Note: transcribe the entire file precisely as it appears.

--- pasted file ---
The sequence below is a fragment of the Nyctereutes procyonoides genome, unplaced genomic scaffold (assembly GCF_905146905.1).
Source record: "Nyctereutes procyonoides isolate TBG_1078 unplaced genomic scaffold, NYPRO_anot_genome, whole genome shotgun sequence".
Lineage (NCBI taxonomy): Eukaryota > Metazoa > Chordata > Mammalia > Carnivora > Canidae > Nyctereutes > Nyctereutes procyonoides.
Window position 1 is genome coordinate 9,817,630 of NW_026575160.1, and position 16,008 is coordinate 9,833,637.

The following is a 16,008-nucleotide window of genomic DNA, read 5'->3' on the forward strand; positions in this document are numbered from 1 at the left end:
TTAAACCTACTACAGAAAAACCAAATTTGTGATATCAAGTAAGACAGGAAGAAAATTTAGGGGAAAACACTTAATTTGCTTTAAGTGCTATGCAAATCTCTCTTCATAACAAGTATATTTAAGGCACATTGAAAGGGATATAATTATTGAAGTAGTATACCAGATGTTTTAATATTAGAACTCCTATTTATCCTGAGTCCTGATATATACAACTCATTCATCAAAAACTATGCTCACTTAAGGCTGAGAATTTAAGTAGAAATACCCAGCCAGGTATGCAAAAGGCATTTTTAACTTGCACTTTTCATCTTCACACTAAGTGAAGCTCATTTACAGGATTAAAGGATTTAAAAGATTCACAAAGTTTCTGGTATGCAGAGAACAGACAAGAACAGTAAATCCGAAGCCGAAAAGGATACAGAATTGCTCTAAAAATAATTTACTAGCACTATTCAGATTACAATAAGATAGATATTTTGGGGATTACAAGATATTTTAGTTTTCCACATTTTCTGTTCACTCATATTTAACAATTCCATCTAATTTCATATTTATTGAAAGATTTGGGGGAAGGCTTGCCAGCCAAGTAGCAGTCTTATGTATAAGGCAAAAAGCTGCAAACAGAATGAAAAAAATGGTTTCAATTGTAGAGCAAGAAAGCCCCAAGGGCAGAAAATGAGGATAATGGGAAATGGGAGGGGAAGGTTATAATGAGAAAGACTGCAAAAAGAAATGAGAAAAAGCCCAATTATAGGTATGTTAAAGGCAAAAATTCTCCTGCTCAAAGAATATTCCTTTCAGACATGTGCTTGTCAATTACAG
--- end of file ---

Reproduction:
The sequence below is a fragment of the Nyctereutes procyonoides genome, unplaced genomic scaffold (assembly GCF_905146905.1).
Source record: "Nyctereutes procyonoides isolate TBG_1078 unplaced genomic scaffold, NYPRO_anot_genome, whole genome shotgun sequence".
Lineage (NCBI taxonomy): Eukaryota > Metazoa > Chordata > Mammalia > Carnivora > Canidae > Nyctereutes > Nyctereutes procyonoides.
Window position 1 is genome coordinate 9,817,630 of NW_026575160.1, and position 16,008 is coordinate 9,833,637.

The following is a 16,008-nucleotide window of genomic DNA, read 5'->3' on the forward strand; positions in this document are numbered from 1 at the left end:
TTAAACCTACTACAGAAAAACCAAATTTGTGATATCAAGTAAGACAGGAAGAAAATTTAGGGGAAAACACTTAATTTGCTTTAAGTGCTATGCAAATCTCTCTTCATAACAAGTATATTTAAGGCACATTGAAAGGGATATAATTATTGAAGTAGTATACCAGATGTTTTAATATTAGAACTCCTATTTATCCTGAGTCCTGATATATACAACTCATTCATCAAAAACTATGCTCACTTAAGGCTGAGAATTTAAGTAGAAATACCCAGCCAGGTATGCAAAAGGCATTTTTAACTTGCACTTTTCATCTTCACACTAAGTGAAGCTCATTTACAGGATTAAAGGATTTAAAAGATTCACAAAGTTTCTGGTATGCAGAGAACAGACAAGAACAGTAAATCCGAAGCCGAAAAGGATACAGAATTGCTCTAAAAATAATTTACTAGCACTATTCAGATTACAATAAGATAGATATTTTGGGGATTACAAGATATTTTAGTTTTCCACATTTTCTGTTCACTCATATTTAACAATTCCATCTAATTTCATATTTATTGAAAGATTTGGGGGAAGGCTTGCCAGCCAAGTAGCAGTCTTATGTATAAGGCAAAAAGCTGCAAACAGAATGAAAAAAATGGTTTCAATTGTAGAGCAAGAAAGCCCCAAGGGCAGAAAATGAGGATAATGGGAAATGGGAGGGGAAGGTTATAATGAGAAAGACTGCAAAAAGAAATGAGAAAAAGCCCAATTATAGGTATGTTAAAGGCAAAAATTCTCCTGCTCAAAGAATATTCCTTTCAGACATGTGCTTGTCAATTACAG